There are two others matters dealt with in the Report to which I should like to refer. First, I should like to welcome the very clear movement towards federal grouping. There are the Federations of Nigeria, of Rhodesia and Nyasaland, of Malaya and of the British Caribbean. This is a pattern which is encouraging in our picture, but as these Federal Governments emerge, I should like to see a more definite attempt made to associate the Home Government with them on a basis of equality within the scope of their functions. I should like to see a British Minister jointly responsible, with the local Ministers, for external relations and external trade, so completing a Federal set-up in which this country is associated in the federal capital. I think that we have to do more thinking and more experimenting in consultation with these developing territories for I do not consider that it is either in their best interests or in ours that the ultimate commercial relations between them and this country should be as they are now between this country and members of the Commonwealth, with all sorts of trade barriers between them.

The other matters to which I shall refer are Sections 472 to 475 dealing with the proposed Organisation for Trade Cooperation—the former G.A.T.T. I have already referred to this matter in your Lordships' House and I do not want to repeat what I said then. I should, however, like to ask whether Her Majesty's Government really consider it in the interests of these colonial territories to stimulate, or artificially to encourage, uneconomic production on the promise of a secured market in this country. That is not the way to build a stable economy in these territories; nor is it the way to treat the consumer in this country. I should have thought that the recent trouble over grapefruit might have been a lesson. So much nonsense is talked about dumping; yet all over London, at this moment, shop windows are full of goods being offered at reductions of up to 50 per cent., at prices at which the goods cannot be repeated. In fact, they are guilty of dumping their goods upon the market, and I have no doubt that there are other traders who dislike and resent their action, and would like it made illegal. The logical outcome of the type of thinking which is shown in these paragraphs would be to make such sales illegal. No, my Lords, it is a normal and salutary feature of trade to sell sometimes in this way.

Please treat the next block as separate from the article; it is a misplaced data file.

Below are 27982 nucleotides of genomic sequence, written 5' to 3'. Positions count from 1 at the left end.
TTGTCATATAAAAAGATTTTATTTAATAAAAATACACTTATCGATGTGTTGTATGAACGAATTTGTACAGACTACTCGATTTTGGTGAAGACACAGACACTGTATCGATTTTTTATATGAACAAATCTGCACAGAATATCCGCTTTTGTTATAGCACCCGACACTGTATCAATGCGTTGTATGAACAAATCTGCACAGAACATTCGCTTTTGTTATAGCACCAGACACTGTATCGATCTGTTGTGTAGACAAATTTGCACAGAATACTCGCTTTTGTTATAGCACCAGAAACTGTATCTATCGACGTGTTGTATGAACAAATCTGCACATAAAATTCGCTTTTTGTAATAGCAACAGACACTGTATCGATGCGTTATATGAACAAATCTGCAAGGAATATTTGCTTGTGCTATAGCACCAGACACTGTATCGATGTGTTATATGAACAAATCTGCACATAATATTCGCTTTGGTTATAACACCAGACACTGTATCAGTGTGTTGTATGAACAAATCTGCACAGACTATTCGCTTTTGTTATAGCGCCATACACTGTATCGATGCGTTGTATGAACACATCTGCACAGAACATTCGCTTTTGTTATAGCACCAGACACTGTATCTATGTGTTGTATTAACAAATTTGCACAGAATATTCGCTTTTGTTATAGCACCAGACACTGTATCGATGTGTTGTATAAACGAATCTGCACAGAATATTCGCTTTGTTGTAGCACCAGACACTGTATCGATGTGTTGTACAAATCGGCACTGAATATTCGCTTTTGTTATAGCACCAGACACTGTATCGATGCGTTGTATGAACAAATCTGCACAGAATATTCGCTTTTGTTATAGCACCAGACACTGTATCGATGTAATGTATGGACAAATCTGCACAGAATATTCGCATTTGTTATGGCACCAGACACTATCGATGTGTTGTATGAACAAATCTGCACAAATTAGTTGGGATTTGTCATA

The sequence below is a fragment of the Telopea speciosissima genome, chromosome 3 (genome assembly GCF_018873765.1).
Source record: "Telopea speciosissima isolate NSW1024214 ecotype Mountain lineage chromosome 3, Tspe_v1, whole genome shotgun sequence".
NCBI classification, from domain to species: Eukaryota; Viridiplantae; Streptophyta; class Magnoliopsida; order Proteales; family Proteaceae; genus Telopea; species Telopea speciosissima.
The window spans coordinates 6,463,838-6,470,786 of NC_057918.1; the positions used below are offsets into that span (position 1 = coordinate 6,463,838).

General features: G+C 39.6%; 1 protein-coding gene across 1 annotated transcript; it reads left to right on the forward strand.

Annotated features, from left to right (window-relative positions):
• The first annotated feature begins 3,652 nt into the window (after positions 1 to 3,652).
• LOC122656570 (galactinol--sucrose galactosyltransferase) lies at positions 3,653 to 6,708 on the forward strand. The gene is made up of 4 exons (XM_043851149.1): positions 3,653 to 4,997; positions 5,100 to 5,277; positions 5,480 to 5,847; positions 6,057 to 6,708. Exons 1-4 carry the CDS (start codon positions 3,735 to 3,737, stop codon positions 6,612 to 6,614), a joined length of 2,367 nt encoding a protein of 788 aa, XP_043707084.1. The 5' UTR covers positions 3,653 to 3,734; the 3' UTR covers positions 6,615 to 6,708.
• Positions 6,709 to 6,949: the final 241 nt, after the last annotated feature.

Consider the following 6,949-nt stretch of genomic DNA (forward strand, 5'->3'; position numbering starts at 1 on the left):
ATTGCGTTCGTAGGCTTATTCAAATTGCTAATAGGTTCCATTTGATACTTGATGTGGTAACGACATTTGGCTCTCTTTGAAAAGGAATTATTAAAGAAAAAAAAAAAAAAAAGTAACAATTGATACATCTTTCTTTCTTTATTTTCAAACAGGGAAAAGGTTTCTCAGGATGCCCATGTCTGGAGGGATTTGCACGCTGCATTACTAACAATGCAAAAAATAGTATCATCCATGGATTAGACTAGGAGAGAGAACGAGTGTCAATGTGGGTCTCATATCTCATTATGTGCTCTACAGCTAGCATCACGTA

It is a different matter if a Government takes a hand in the game, or if there is too great a concentration of power in the hands of a single organisation. But such cases must be dealt with by inter-governmental action. Duties are quite an ineffective weapon. It is unfortunate that today Governments having so much power tend to believe that they have still more power than they do, in fact, possess. Consequently, they are apt to look upon the normal functioning of the market with suspicion. It is necessary to keep on repeating that a stable economy is built only upon processes which can be performed economically. I should like to plead against the action proposed on other grounds. What causes trouble in the world is when you allow a practice in your own country, and declare it unfair in another country, and then discriminate against it. Any action taken in discrimination should surely be based upon some clear moral principle that the practice is wrong or unfair, whether at home or abroad.